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New OT Rules Could Shake Up Bottom Line for Both N.J. Businesses, Employees

5.19.16

The article, “New OT Rules Could Shake Up Bottom Line for Both N.J. Businesses, Employees,” featured in NJ Biz, reported on the release of the U.S. Department of Labor much-anticipated final rules on federal overtime eligibility and how New Jersey companies must now begin the process of assuring they will be in compliance when the new regulations go into effect.

Kathie Caminiti weighed in on the new rules.

She said that, while the threshold in the final rules is “somewhat below the original proposal,” it isn’t really enough to quell the concerns of the wider business community, which fears the new regulations will place another unfair burden on the backs of employers.

“Although the reduction in the threshold certainly is a nod to business and the comments received, the change is not significant, especially since the regulations establish a mechanism for automatic updates, and the first update that will be effective on Jan. 1, 2020,” Kathie said.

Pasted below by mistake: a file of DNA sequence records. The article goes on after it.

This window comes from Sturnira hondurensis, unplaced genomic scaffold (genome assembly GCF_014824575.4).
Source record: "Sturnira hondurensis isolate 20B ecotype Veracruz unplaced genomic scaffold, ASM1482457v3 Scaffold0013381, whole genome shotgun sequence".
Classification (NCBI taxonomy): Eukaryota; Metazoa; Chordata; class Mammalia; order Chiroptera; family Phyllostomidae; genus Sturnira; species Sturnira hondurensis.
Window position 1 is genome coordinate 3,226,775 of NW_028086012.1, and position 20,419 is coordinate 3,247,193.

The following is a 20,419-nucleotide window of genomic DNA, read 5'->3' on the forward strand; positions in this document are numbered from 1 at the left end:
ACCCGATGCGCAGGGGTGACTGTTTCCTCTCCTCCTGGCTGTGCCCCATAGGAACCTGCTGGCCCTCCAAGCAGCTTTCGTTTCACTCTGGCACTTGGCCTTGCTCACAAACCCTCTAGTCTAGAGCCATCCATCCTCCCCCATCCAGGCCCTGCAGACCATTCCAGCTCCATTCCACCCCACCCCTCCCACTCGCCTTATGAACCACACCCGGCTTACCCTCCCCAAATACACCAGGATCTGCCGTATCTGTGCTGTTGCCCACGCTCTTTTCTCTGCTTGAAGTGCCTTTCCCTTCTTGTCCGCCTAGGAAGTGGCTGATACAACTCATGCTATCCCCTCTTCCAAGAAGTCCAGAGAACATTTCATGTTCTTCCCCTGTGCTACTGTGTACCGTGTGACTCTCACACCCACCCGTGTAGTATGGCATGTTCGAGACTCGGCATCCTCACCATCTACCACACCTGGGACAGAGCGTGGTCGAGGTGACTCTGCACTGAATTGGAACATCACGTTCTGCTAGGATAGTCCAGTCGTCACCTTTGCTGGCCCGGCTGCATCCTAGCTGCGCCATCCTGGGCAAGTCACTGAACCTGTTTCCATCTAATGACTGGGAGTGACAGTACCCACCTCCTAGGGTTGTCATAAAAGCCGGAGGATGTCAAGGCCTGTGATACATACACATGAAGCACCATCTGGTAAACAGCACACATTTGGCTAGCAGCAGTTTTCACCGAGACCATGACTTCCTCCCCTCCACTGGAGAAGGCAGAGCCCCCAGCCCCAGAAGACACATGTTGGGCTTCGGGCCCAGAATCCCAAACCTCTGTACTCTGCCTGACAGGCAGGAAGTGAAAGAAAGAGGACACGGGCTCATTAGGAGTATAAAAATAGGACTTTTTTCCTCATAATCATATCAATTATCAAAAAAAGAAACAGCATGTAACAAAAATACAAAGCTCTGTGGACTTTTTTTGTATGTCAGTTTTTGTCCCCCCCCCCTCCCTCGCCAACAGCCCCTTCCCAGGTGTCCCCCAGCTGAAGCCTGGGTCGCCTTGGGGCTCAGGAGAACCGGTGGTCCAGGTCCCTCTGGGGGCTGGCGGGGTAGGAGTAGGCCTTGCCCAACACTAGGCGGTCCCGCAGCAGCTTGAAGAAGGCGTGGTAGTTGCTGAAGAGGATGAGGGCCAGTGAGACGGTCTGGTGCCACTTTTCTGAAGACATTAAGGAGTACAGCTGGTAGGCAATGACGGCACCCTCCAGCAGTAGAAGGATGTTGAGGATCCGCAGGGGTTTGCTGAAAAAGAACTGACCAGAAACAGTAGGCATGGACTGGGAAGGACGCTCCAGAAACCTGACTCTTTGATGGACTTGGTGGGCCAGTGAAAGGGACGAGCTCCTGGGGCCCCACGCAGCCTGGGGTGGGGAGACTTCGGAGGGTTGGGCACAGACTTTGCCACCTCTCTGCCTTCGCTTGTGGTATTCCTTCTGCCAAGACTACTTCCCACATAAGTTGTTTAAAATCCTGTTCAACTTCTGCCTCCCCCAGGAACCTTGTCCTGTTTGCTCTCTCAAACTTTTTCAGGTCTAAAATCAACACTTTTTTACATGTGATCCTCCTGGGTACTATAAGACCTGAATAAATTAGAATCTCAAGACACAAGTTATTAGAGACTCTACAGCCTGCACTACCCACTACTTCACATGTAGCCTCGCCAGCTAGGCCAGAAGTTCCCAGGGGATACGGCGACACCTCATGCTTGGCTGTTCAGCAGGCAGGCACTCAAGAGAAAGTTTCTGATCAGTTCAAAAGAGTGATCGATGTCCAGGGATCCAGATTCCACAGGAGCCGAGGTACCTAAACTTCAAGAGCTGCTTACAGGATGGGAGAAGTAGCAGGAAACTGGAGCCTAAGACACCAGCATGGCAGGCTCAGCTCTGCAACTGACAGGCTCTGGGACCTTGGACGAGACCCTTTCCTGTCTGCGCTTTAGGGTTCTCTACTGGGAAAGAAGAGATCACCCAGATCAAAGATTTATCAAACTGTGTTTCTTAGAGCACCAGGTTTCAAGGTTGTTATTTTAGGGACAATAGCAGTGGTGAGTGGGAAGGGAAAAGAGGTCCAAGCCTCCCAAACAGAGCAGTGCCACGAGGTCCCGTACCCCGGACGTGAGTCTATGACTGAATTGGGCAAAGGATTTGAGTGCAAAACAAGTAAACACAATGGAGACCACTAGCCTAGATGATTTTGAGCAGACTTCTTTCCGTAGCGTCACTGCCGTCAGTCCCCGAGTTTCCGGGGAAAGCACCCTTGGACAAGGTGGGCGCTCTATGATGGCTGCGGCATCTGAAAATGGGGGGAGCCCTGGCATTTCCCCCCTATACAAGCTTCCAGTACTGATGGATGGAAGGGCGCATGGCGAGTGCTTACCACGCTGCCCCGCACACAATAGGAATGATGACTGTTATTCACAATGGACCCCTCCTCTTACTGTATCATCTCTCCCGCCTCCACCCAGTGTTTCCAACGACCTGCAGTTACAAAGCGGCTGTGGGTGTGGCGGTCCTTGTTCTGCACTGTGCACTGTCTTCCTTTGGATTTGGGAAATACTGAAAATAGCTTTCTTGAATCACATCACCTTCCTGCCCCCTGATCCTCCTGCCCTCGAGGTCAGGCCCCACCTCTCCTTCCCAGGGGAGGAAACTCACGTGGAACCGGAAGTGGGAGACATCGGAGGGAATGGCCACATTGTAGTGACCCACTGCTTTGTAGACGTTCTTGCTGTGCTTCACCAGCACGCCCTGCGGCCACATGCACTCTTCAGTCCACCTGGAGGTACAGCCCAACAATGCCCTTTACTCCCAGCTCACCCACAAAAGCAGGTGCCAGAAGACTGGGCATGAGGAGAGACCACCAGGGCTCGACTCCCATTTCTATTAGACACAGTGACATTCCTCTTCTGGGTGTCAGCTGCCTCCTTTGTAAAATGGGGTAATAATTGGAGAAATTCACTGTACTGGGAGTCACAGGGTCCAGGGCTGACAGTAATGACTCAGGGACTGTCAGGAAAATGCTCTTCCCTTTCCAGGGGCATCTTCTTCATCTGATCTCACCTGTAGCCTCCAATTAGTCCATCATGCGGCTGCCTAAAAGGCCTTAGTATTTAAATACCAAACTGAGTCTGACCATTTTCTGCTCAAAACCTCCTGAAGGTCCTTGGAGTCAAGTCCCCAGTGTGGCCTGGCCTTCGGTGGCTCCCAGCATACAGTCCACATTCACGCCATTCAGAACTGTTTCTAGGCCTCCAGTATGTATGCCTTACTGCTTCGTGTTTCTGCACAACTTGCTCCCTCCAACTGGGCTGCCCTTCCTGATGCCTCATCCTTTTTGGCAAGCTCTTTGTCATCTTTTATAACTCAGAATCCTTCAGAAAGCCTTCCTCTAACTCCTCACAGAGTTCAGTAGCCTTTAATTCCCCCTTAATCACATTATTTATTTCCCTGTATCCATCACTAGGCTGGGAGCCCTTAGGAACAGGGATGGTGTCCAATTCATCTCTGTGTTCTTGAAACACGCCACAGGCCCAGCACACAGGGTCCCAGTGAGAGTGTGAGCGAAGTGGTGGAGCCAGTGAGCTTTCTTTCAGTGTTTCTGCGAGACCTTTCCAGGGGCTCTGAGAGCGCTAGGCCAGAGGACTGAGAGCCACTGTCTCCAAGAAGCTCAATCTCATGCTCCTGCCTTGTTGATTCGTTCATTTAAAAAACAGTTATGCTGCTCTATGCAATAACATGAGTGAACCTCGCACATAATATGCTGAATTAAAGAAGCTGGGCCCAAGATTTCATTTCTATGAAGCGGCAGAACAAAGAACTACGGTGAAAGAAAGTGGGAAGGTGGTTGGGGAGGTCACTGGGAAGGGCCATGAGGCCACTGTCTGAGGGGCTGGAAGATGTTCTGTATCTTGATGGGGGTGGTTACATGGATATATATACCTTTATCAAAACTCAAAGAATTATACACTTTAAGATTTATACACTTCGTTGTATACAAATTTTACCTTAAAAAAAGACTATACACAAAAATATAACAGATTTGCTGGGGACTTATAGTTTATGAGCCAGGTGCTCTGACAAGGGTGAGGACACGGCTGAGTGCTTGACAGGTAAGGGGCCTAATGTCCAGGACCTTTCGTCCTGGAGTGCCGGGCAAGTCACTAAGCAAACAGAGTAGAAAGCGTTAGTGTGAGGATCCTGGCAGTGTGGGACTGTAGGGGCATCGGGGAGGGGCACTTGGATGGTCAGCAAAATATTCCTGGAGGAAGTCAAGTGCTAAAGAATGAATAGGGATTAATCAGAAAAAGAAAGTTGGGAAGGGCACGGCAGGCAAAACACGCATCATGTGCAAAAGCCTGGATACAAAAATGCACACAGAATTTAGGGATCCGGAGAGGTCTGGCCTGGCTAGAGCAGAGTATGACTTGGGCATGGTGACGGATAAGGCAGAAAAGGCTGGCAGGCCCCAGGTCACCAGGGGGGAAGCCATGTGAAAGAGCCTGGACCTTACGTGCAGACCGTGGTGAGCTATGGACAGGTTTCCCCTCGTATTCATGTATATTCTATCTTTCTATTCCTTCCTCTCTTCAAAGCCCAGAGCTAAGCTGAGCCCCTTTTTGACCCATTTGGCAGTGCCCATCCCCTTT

On paper, she said that those in entry-level management positions stand to benefit the most from the new rules. But, she added, what looks good on paper isn’t always perfect in practice.

“These same individuals may be negatively impacted because overtime businesses may reclassify workers as nonexempt, which could result in the loss of other benefits to the extent that some benefits, such as vacation pay, are tied to management status,” she said. “Also, employees may view being reclassified from exempt to nonexempt as a demotion or a loss of status.”

Both Kathie and Kochman see the hospitality and retail industry sectors being impacted the most in New Jersey.

Kathie said that while hospitality and retail stand out because they include a “significant number of employees who are paid in the $25,000 to $50,000 range,” she thinks “all businesses in New Jersey will be impacted by these changes as they closely review their pay practices and consider whether to reclassify employees for exempt to nonexempt.”

To read the full article, please visit NJ Biz.

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